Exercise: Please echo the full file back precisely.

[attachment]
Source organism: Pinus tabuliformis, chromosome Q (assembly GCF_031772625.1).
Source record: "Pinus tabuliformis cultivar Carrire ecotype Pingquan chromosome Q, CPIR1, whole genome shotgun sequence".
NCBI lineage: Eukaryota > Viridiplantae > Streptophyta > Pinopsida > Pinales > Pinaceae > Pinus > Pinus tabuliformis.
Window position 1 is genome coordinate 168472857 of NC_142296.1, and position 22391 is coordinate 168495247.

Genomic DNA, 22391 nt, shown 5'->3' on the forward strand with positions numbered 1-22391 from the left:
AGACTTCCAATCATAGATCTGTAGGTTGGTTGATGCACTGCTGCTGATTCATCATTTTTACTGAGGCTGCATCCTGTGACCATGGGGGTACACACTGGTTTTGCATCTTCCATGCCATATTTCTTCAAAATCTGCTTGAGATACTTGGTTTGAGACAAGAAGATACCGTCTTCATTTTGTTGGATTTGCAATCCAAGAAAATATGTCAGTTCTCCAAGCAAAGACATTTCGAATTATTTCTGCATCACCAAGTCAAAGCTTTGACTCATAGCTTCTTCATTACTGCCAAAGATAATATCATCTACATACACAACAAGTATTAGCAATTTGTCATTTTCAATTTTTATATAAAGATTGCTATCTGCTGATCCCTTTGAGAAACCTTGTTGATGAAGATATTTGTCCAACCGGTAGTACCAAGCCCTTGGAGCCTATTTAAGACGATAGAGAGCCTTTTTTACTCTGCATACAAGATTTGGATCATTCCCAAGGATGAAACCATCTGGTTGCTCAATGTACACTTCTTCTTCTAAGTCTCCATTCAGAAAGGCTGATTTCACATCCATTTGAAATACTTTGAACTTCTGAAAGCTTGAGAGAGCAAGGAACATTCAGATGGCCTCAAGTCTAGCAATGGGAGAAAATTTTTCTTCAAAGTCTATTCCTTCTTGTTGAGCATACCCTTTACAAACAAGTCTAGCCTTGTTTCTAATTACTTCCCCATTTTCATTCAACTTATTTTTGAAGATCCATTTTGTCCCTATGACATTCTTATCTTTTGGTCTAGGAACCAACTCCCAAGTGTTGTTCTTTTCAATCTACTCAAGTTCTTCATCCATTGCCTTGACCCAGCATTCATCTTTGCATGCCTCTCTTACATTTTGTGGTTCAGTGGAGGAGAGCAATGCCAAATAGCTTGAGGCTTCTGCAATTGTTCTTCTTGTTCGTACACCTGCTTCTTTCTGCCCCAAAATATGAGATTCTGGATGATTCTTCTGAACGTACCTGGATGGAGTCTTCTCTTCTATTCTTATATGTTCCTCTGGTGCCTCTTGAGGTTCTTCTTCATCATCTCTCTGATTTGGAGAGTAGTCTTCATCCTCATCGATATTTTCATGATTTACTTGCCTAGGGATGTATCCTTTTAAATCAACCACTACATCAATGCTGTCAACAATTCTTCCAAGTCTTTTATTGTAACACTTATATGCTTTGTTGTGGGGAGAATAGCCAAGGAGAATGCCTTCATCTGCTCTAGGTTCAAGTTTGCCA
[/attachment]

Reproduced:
Source organism: Pinus tabuliformis, chromosome Q (assembly GCF_031772625.1).
Source record: "Pinus tabuliformis cultivar Carrire ecotype Pingquan chromosome Q, CPIR1, whole genome shotgun sequence".
NCBI lineage: Eukaryota > Viridiplantae > Streptophyta > Pinopsida > Pinales > Pinaceae > Pinus > Pinus tabuliformis.
Window position 1 is genome coordinate 168472857 of NC_142296.1, and position 22391 is coordinate 168495247.

Genomic DNA, 22391 nt, shown 5'->3' on the forward strand with positions numbered 1-22391 from the left:
AGACTTCCAATCATAGATCTGTAGGTTGGTTGATGCACTGCTGCTGATTCATCATTTTTACTGAGGCTGCATCCTGTGACCATGGGGGTACACACTGGTTTTGCATCTTCCATGCCATATTTCTTCAAAATCTGCTTGAGATACTTGGTTTGAGACAAGAAGATACCGTCTTCATTTTGTTGGATTTGCAATCCAAGAAAATATGTCAGTTCTCCAAGCAAAGACATTTCGAATTATTTCTGCATCACCAAGTCAAAGCTTTGACTCATAGCTTCTTCATTACTGCCAAAGATAATATCATCTACATACACAACAAGTATTAGCAATTTGTCATTTTCAATTTTTATATAAAGATTGCTATCTGCTGATCCCTTTGAGAAACCTTGTTGATGAAGATATTTGTCCAACCGGTAGTACCAAGCCCTTGGAGCCTATTTAAGACGATAGAGAGCCTTTTTTACTCTGCATACAAGATTTGGATCATTCCCAAGGATGAAACCATCTGGTTGCTCAATGTACACTTCTTCTTCTAAGTCTCCATTCAGAAAGGCTGATTTCACATCCATTTGAAATACTTTGAACTTCTGAAAGCTTGAGAGAGCAAGGAACATTCAGATGGCCTCAAGTCTAGCAATGGGAGAAAATTTTTCTTCAAAGTCTATTCCTTCTTGTTGAGCATACCCTTTACAAACAAGTCTAGCCTTGTTTCTAATTACTTCCCCATTTTCATTCAACTTATTTTTGAAGATCCATTTTGTCCCTATGACATTCTTATCTTTTGGTCTAGGAACCAACTCCCAAGTGTTGTTCTTTTCAATCTACTCAAGTTCTTCATCCATTGCCTTGACCCAGCATTCATCTTTGCATGCCTCTCTTACATTTTGTGGTTCAGTGGAGGAGAGCAATGCCAAATAGCTTGAGGCTTCTGCAATTGTTCTTCTTGTTCGTACACCTGCTTCTTTCTGCCCCAAAATATGAGATTCTGGATGATTCTTCTGAACGTACCTGGATGGAGTCTTCTCTTCTATTCTTATATGTTCCTCTGGTGCCTCTTGAGGTTCTTCTTCATCATCTCTCTGATTTGGAGAGTAGTCTTCATCCTCATCGATATTTTCATGATTTACTTGCCTAGGGATGTATCCTTTTAAATCAACCACTACATCAATGCTGTCAACAATTCTTCCAAGTCTTTTATTGTAACACTTATATGCTTTGTTGTGGGGAGAATAGCCAAGGAGAATGCCTTCATCTGCTCTAGGTTCAAGTTTGCCA